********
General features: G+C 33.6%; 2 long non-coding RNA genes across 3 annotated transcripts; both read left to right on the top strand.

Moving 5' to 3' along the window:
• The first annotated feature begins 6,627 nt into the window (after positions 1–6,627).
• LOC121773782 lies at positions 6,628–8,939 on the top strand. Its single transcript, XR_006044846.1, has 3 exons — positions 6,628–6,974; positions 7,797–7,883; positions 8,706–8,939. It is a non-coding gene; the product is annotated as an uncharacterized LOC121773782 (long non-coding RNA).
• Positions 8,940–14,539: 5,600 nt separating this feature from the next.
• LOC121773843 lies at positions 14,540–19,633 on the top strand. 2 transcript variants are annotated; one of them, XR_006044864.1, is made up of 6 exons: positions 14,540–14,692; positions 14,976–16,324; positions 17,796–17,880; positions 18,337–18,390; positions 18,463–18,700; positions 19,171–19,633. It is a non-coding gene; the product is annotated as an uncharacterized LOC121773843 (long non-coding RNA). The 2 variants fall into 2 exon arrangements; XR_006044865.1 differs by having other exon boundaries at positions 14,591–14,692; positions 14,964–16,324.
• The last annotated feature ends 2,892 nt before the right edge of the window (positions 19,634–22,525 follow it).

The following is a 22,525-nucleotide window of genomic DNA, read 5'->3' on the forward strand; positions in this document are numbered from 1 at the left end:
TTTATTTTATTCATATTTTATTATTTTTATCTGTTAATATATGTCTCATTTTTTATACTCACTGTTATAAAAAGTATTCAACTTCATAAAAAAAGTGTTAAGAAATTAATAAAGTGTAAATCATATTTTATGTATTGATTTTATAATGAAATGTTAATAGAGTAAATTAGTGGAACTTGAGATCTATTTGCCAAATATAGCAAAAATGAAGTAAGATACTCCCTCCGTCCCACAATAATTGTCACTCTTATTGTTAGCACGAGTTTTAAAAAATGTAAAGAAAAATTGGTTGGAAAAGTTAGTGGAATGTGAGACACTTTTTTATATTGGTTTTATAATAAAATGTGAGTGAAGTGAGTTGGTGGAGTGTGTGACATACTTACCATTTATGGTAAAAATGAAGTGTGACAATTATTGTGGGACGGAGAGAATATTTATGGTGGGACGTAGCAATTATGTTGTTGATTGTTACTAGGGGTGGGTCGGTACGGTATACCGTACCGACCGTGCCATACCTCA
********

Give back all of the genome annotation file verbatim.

General features: G+C 33.6%; 2 long non-coding RNA genes across 3 annotated transcripts; both read left to right on the top strand.

Moving 5' to 3' along the window:
• The first annotated feature begins 6,627 nt into the window (after positions 1–6,627).
• LOC121773782 lies at positions 6,628–8,939 on the top strand. Its single transcript, XR_006044846.1, has 3 exons — positions 6,628–6,974; positions 7,797–7,883; positions 8,706–8,939. It is a non-coding gene; the product is annotated as an uncharacterized LOC121773782 (long non-coding RNA).
• Positions 8,940–14,539: 5,600 nt separating this feature from the next.
• LOC121773843 lies at positions 14,540–19,633 on the top strand. 2 transcript variants are annotated; one of them, XR_006044864.1, is made up of 6 exons: positions 14,540–14,692; positions 14,976–16,324; positions 17,796–17,880; positions 18,337–18,390; positions 18,463–18,700; positions 19,171–19,633. It is a non-coding gene; the product is annotated as an uncharacterized LOC121773843 (long non-coding RNA). The 2 variants fall into 2 exon arrangements; XR_006044865.1 differs by having other exon boundaries at positions 14,591–14,692; positions 14,964–16,324.
• The last annotated feature ends 2,892 nt before the right edge of the window (positions 19,634–22,525 follow it).

The following is a 22,525-nucleotide window of genomic DNA, read 5'->3' on the forward strand; positions in this document are numbered from 1 at the left end:
TTTATTTTATTCATATTTTATTATTTTTATCTGTTAATATATGTCTCATTTTTTATACTCACTGTTATAAAAAGTATTCAACTTCATAAAAAAAGTGTTAAGAAATTAATAAAGTGTAAATCATATTTTATGTATTGATTTTATAATGAAATGTTAATAGAGTAAATTAGTGGAACTTGAGATCTATTTGCCAAATATAGCAAAAATGAAGTAAGATACTCCCTCCGTCCCACAATAATTGTCACTCTTATTGTTAGCACGAGTTTTAAAAAATGTAAAGAAAAATTGGTTGGAAAAGTTAGTGGAATGTGAGACACTTTTTTATATTGGTTTTATAATAAAATGTGAGTGAAGTGAGTTGGTGGAGTGTGTGACATACTTACCATTTATGGTAAAAATGAAGTGTGACAATTATTGTGGGACGGAGAGAATATTTATGGTGGGACGTAGCAATTATGTTGTTGATTGTTACTAGGGGTGGGTCGGTACGGTATACCGTACCGACCGTGCCATACCTCA